Sunday, 17 November 2013

Theatre review: That Face

When That Face made its debut all the publicity was inevitably about the fact that it was written by a 19-year-old. Six years after it premiered Polly Stenham is an established name with a loose trilogy of plays puncturing the smug (and frequently incontinent) upper-middle classes, so this first London revival is an opportunity to see her first work on its own terms. Of course, the concerns of a teenage girl who went to boarding school are not a surprising place for the story to kick off: Alice (Imogen Byron) is a newcomer who's been tied up by her head of house Izzy (Georgina Leonidas) and her friend Mia (Stephanie Hyam) in a cruel initiation prank. But Mia goes one irresponsible step further: Before the prank she secretly dosed the 14-year-old up with Valium, in what turns out to be an overdose that sends Alice into a coma.

The source of the drugs was Mia's mother, and the possibility of her expulsion sheds an overdue spotlight on their home life. Following their divorce, Hugh (Tony Donnelly) moved to Hong Kong and started a new family, while Henry and Mia were left with their mother Martha (Caroline Wildi.) 18-year-old Henry (Rory Fleck-Byrne) has left school, ostensibly to study art but really to look after the alcoholic, pill-popping, helpless Martha.

Tara Robinson's production is the first time I've ever seen the Landor Theatre be reconfigured from its usual wide thrust, here into a traverse that works well for the space and focuses, in Rachel Stone's design, entirely on the double bed that serves as the dorm room from the opening, a cleverly-staged restaurant table, and most importantly the setting of Martha and Henry's quasi-Oedipal relationship. Hyam and Fleck-Byrne are very strong as the fucked-up kids, the latter giving the nuance needed to the young man who's been simultaneously infantilised and turned into his mother's carer, leading to the play's infamous climax. The adults aren't quite as well-drawn, and I was distracted by Donnelly looking more like an ageing rock star than a globetrotting businessman, but at least Hugh is a fairly small part.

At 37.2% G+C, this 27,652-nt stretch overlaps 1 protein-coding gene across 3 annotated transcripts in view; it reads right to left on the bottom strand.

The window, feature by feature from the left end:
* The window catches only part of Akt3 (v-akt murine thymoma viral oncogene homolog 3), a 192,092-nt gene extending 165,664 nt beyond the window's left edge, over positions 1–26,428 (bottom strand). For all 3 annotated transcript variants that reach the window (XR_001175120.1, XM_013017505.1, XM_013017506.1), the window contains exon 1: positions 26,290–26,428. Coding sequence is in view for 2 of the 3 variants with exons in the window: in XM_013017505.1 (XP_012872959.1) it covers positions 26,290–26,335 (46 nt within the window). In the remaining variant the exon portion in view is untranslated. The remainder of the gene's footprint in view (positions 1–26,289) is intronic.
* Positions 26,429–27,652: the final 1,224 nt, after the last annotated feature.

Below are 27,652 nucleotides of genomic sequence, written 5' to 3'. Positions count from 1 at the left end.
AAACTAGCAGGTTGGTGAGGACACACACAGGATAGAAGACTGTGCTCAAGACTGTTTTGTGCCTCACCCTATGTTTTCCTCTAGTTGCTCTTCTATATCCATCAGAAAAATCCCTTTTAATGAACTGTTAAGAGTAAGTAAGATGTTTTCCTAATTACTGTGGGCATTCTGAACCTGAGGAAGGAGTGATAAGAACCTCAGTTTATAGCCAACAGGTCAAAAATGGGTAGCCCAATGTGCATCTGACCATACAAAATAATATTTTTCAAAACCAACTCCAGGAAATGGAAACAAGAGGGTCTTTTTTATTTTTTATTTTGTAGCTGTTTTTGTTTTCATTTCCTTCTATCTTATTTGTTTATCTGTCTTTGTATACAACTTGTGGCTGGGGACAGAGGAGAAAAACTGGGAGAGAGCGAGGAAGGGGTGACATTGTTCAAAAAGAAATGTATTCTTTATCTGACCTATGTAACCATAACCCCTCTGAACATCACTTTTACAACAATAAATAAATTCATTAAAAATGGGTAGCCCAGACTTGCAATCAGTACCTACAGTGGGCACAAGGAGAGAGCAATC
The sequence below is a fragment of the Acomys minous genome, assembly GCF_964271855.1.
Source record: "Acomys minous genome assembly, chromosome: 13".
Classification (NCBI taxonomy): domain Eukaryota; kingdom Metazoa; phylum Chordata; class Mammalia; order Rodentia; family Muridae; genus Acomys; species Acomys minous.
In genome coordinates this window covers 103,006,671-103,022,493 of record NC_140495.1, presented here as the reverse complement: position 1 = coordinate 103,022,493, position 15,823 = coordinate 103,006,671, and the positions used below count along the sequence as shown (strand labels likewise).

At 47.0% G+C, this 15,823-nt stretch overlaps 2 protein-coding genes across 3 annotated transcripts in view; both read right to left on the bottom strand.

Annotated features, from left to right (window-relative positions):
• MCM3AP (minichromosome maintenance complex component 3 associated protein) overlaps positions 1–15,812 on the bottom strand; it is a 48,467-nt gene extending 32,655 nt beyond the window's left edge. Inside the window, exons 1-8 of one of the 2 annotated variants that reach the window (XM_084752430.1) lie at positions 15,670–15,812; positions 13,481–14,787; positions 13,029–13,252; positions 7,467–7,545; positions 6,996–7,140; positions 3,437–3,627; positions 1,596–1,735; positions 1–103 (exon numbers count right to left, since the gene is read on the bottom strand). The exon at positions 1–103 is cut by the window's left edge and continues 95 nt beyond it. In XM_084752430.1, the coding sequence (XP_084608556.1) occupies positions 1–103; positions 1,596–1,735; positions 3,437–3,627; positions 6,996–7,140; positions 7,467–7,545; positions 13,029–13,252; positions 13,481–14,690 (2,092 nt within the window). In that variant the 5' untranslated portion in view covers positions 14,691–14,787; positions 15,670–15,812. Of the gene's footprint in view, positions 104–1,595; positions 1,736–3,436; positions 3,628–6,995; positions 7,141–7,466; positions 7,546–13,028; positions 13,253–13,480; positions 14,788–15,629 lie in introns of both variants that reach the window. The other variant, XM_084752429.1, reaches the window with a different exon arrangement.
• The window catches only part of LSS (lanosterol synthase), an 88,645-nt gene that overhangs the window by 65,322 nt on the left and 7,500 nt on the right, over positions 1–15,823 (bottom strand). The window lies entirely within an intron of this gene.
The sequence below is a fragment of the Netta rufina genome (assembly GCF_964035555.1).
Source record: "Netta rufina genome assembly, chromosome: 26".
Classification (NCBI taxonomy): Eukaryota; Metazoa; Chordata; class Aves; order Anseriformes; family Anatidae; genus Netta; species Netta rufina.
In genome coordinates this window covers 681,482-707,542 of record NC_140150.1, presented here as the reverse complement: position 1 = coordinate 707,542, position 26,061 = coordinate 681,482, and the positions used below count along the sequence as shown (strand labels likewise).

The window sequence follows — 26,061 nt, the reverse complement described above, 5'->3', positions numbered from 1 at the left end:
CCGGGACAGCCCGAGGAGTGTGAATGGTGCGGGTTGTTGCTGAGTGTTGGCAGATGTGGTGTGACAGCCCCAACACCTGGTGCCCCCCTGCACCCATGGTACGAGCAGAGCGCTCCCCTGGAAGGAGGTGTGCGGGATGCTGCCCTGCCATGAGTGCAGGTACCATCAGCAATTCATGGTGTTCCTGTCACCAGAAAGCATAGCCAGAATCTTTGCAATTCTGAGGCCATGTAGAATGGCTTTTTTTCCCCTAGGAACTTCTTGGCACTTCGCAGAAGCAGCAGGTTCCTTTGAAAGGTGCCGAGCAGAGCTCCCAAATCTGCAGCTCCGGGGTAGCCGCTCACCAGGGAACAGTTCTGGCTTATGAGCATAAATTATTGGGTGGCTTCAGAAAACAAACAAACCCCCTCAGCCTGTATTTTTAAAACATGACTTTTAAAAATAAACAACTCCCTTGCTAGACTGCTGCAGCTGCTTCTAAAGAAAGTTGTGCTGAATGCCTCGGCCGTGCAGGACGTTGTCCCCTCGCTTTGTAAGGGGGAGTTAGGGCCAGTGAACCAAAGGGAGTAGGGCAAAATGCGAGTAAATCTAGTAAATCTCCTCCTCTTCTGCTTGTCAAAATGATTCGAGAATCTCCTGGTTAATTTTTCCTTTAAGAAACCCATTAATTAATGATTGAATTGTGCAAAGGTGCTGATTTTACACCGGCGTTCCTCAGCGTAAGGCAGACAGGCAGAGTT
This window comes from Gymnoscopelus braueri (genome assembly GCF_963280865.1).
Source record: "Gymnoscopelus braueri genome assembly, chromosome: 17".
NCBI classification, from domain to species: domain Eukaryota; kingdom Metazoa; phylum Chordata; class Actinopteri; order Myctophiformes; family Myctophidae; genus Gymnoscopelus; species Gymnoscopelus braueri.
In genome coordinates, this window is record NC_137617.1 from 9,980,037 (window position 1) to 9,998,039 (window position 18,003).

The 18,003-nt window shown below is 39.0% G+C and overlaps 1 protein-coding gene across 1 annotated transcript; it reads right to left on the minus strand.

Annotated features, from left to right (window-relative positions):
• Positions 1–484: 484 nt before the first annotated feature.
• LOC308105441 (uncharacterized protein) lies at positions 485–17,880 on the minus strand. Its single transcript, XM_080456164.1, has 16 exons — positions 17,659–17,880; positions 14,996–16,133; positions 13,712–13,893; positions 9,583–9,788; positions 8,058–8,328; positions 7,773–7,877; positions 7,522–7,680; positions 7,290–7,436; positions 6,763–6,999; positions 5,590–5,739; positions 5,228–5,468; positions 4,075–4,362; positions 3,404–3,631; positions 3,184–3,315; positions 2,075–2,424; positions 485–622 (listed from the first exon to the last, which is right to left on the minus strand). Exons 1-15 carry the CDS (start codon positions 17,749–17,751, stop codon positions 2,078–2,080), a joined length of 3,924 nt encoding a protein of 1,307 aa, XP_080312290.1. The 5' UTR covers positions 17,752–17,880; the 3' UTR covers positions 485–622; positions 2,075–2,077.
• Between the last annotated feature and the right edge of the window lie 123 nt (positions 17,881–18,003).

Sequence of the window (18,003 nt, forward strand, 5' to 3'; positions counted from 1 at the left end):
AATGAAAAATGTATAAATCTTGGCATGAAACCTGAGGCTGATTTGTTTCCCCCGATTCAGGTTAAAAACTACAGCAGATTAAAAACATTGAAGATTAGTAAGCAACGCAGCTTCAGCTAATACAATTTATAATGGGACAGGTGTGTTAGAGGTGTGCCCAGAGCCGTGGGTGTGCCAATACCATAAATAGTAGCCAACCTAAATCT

Perhaps because of the limitations of staging the play in a fringe venue, the other notorious element of the original production is here staged more conventionally, and thus less effectively: The story's climax sees Henry (SPOILER ALERT!) crack under the various pressures and piss himself, leading to what was described in 2007 as Matt Smith's Astonishing Coup de Théâtre, when he did it for real. Fleck-Byrne instead obviously uses a fake bladder, meaning he has to grab at his crotch to release the liquid manually - today resulting in a bit of a splash rather than the intended trickle. In fact this is where the traverse staging starts to look like a mistake, as the audience on the opposite side to us were looking at his back and might well not have registered what was even meant to be happening. Obviously, whether the watersports element is real or not isn't really the most important thing about the play, but it does mean the climax is a bit of a damp (pardon the pun) squib. And I don't think Fleck-Byrne will ever get given the keys to the TARDIS if he can't even pee on cue.

But even if the theatre smells a bit better than it should by the end, an increasing pile of litter does build up around the central bed that helps symbolise the play's chaos, and Robinson's production is effective, cementing That Face as having value outside of its original "schoolgirl playwright" gimmick.

That Face by Polly Stenham is booking until the 1st of December at the Landor Theatre.

Running time: 1 hour 25 minutes straight through.

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